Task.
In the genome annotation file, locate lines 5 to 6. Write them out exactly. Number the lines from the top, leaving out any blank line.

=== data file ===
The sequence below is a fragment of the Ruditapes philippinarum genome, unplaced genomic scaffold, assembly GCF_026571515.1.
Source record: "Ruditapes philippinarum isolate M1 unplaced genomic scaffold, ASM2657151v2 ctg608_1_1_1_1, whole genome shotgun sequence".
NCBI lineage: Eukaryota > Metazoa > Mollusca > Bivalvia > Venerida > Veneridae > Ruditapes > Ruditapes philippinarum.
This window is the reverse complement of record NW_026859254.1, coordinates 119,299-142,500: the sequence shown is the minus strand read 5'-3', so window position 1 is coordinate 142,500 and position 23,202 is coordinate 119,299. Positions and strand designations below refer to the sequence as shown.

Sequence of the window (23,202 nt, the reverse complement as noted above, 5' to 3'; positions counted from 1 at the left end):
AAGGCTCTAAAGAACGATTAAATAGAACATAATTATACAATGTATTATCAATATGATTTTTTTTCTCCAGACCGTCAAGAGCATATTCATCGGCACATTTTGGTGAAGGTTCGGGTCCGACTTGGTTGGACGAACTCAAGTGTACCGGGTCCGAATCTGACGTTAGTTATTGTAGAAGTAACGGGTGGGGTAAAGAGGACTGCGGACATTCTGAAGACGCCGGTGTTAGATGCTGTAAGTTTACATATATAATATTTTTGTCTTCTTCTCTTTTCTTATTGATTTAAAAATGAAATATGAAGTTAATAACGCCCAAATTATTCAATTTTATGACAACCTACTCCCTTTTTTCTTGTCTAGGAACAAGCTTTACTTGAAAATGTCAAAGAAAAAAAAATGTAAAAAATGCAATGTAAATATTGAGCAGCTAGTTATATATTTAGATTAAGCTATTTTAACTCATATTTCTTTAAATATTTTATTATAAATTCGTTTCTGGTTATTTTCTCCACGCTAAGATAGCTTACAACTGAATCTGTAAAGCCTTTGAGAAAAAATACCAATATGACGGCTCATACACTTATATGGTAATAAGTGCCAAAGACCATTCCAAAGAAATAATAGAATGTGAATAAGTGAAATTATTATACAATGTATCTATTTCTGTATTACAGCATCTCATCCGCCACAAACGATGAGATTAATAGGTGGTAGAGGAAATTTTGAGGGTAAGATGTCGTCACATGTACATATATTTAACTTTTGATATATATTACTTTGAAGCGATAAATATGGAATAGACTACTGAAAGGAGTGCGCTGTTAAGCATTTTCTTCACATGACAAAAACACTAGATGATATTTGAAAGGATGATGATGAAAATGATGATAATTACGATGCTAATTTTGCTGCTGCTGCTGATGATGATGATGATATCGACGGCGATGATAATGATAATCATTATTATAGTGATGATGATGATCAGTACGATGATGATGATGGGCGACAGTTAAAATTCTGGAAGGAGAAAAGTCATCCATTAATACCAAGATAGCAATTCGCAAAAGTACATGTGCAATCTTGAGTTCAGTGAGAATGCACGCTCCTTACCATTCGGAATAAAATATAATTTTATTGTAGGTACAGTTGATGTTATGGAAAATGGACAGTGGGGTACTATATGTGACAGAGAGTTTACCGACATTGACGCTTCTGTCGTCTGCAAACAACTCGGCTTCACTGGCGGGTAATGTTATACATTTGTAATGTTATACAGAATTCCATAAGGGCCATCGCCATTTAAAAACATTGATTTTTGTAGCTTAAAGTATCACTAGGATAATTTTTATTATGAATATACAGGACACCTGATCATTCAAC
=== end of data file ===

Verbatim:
Sequence of the window (23,202 nt, the reverse complement as noted above, 5' to 3'; positions counted from 1 at the left end):
AAGGCTCTAAAGAACGATTAAATAGAACATAATTATACAATGTATTATCAATATGATTTTTTTTCTCCAGACCGTCAAGAGCATATTCATCGGCACATTTTGGTGAAGGTTCGGGTCCGACTTGGTTGGACGAACTCAAGTGTACCGGGTCCGAATCTGACGTTAGTTATTGTAGAAGTAACGGGTGGGGTAAAGAGGACTGCGGACATTCTGAAGACGCCGGTGTTAGATGCTGTAAGTTTACATATATAATATTTTTGTCTTCTTCTCTTTTCTTATTGATTTAAAAATGAAATATGAAGTTAATAACGCCCAAATTATTCAATTTTATGACAACCTACTCCCTTTTTTCTTGTCTAGGAACAAGCTTTACTTGAAAATGTCAAAGAAAAAAAAATGTAAAAAATGCAATGTAAATATTGAGCAGCTAGTTATATATTTAGATTAAGCTATTTTAACTCATATTTCTTTAAATATTTTATTATAAATTCGTTTCTGGTTATTTTCTCCACGCTAAGATAGCTTACAACTGAATCTGTAAAGCCTTTGAGAAAAAATACCAATATGACGGCTCATACACTTATATGGTAATAAGTGCCAAAGACCATTCCAAAGAAATAATAGAATGTGAATAAGTGAAATTATTATACAATGTATCTATTTCTGTATTACAGCATCTCATCCGCCACAAACGATGAGATTAATAGGTGGTAGAGGAAATTTTGAGGGTAAGATGTCGTCACATGTACATATATTTAACTTTTGATATATATTACTTTGAAGCGATAAATATGGAATAGACTACTGAAAGGAGTGCGCTGTTAAGCATTTTCTTCACATGACAAAAACACTAGATGATATTTGAAAGGATGATGATGAAAATGATGATAATTACGATGCTAATTTTGCTGCTGCTGCTGATGATGATGATGATATCGACGGCGATGATAATGATAATCATTATTATAGTGATGATGATGATCAGTACGATGATGATGATGGGCGACAGTTAAAATTCTGGAAGGAGAAAAGTCATCCATTAATACCAAGATAGCAATTCGCAAAAGTACATGTGCAATCTTGAGTTCAGTGAGAATGCACGCTCCTTACCATTCGGAATAAAATATAATTTTATTGTAGGTACAGTTGATGTTATGGAAAATGGACAGTGGGGTACTATATGTGACAGAGAGTTTACCGACATTGACGCTTCTGTCGTCTGCAAACAACTCGGCTTCACTGGCGGGTAATGTTATACATTTGTAATGTTATACAGAATTCCATAAGGGCCATCGCCATTTAAAAACATTGATTTTTGTAGCTTAAAGTATCACTAGGATAATTTTTATTATGAATATACAGGACACCTGATCATTCAAC